Reading Skills

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Information about Reading Skills

Published on August 11, 2008

Author: magdaedith

Source: slideshare.net

Description

What are the skills a good reader develop? How can we help our students develop their reading skills?

READING STRATEGIES Lic. Magda Castro [email_address]

READING STRATEGIES TASK 1. Individually, answer the following questions: What material do you ask your ss to read? Why do your ss need to read? How do they read the following? Quickly, slowly, at their own pace? Why? A novel: ………… A newspaper: ……………. A telephone directory: ……………… A short text in a language they do not know: ………

TASK 1. Individually, answer the following questions:

What material do you ask your ss to read?

Why do your ss need to read?

How do they read the following? Quickly, slowly, at their own pace? Why?

A novel: …………

A newspaper: …………….

A telephone directory: ………………

A short text in a language they do not know: ………

TASK 2 In pairs, compare your ideas with your partner. Any extra comments? TASK 3 First individually, answer questions A and B. Then share your views with your partner and clarify your ideas if it is necessary. A. What is reading comprehension for you? B. Match the definitions on the right with the words or phrases on the left. For example 5-c.

TASK 2 In pairs, compare your ideas with your partner. Any extra comments?

TASK 3 First individually, answer questions A and B. Then share your views with your partner and clarify your ideas if it is necessary.

A. What is reading comprehension for you?

B. Match the definitions on the right with the words or phrases on the left. For example 5-c.

a. Skimming b. Scanning c. Intensive reading d. Extensive reading e. Deducing meaning 1. Quickly running one’s eyes over a text to get the gist. 2. Reading longer texts usually for one’s pleasure. This is a fluency activity, mainly involving global understanding. 3. Quickly going through a text to find a particular piece of information. 4. Understanding unknown words because of contextual clues. 5. Reading shorter texts to extract specific information. This is more of an accuracy activity involving reading for detail.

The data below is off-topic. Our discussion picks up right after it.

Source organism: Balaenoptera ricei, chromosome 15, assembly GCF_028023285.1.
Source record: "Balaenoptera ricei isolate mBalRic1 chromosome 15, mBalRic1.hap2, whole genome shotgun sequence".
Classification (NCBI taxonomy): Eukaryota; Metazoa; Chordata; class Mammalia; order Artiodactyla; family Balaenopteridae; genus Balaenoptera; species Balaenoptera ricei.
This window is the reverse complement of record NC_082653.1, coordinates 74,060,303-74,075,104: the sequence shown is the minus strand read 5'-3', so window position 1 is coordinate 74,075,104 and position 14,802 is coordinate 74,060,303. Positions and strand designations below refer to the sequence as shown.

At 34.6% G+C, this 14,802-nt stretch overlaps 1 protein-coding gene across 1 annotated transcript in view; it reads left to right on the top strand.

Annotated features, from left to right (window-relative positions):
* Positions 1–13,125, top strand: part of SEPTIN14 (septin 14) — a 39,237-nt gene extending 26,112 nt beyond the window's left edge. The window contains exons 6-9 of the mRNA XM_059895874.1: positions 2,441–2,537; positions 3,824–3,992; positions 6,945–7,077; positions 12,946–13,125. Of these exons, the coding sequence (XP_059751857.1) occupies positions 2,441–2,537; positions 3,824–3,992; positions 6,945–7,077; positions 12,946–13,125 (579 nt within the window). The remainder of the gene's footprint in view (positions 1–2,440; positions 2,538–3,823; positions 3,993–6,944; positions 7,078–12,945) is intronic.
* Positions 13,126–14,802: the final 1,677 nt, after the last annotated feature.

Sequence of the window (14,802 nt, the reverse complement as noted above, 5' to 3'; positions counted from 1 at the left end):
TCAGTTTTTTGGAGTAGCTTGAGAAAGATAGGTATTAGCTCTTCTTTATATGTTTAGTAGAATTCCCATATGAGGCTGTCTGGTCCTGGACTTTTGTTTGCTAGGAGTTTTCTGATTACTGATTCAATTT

a. Skimming

b. Scanning

c. Intensive reading

d. Extensive reading

e. Deducing meaning

1. Quickly running one’s eyes over a text to get the gist.

2. Reading longer texts usually for one’s pleasure. This is a fluency activity, mainly involving global understanding.

3. Quickly going through a text to find a particular piece of information.

4. Understanding unknown words because of contextual clues.

5. Reading shorter texts to extract specific information. This is more of an accuracy activity involving reading for detail.

WHAT GOOD READERS DO BEFORE READING: Form hypotheses about the author’s purpose for writing. Make predictions based on illustrations, charts and subheadings. They consider what they already know about the topic or the genre. Set purposes for reading. Establish goals to help them pace their reading. Their teachers model the process of reading, which allows the ss to build a repertoire of useful strategies.

BEFORE READING:

Form hypotheses about the author’s purpose for writing.

Make predictions based on illustrations, charts and subheadings.

They consider what they already know about the topic or the genre.

Set purposes for reading.

Establish goals to help them pace their reading.

Their teachers model the process of reading, which allows the ss to build a repertoire of useful strategies.

During reading: Sort relevant and irrelevant information, they organize data to find the gist , or main idea. Selectively use the three cueing systems: graphophonics (print- sound relation ships), semantic (meaning) cues, and syntax (language structure). Use decoding (graphophonics) and context (semantics and syntax to construct meaning.

During reading:

Sort relevant and irrelevant information, they organize data to find the gist , or main idea.

Selectively use the three cueing systems: graphophonics (print- sound relation ships), semantic (meaning) cues, and syntax (language structure).

Use decoding (graphophonics) and context (semantics and syntax to construct meaning.

semantics syntax graphophonics M E A N I N G

After reading: Reflect on what and how they have read. Posing questions, evaluating strategies, confirming or adjusting predictions and hypotheses. Writing or discussing responses, and summarizing. Use of metacognitive strategies after reading signals readers that thinking about their thinking is important. The ideas they bring to a text are just as important as the text itself. Teachers have included the use of graphic organizers.